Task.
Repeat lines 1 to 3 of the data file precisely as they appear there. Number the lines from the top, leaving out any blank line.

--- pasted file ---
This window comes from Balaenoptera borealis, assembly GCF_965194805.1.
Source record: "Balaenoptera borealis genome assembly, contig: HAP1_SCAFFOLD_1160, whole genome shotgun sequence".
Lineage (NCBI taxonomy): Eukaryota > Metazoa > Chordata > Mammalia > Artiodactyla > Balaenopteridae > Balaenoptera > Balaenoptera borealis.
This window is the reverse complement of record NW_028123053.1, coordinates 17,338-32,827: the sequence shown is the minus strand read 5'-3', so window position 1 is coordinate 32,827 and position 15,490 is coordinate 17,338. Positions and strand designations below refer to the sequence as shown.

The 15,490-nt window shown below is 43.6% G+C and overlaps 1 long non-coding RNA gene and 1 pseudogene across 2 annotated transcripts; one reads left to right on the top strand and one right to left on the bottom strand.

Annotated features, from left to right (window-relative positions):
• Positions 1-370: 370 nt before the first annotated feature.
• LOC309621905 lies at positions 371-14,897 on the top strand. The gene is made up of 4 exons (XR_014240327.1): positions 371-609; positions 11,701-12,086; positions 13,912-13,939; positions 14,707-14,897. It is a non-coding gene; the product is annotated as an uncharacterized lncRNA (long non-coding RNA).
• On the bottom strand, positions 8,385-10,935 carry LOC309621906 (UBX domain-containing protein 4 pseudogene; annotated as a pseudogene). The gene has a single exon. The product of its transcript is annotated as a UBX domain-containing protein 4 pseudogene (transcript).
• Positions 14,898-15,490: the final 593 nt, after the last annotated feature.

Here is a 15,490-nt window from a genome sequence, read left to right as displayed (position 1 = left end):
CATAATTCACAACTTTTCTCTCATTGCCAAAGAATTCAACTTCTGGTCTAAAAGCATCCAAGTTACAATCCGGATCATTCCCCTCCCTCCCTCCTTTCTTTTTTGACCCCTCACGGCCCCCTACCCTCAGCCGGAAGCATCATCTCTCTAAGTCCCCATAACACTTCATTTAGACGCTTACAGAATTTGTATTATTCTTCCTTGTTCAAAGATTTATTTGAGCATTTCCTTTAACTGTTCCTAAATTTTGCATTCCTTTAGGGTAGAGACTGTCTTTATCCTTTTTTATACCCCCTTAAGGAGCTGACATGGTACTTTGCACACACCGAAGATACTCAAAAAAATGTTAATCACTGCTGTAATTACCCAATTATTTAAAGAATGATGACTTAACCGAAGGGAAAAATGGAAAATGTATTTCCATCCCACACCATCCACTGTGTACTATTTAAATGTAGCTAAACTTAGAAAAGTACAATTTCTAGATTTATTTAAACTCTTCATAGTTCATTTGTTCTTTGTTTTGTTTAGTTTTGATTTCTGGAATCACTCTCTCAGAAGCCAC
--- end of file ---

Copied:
This window comes from Balaenoptera borealis, assembly GCF_965194805.1.
Source record: "Balaenoptera borealis genome assembly, contig: HAP1_SCAFFOLD_1160, whole genome shotgun sequence".
Lineage (NCBI taxonomy): Eukaryota > Metazoa > Chordata > Mammalia > Artiodactyla > Balaenopteridae > Balaenoptera > Balaenoptera borealis.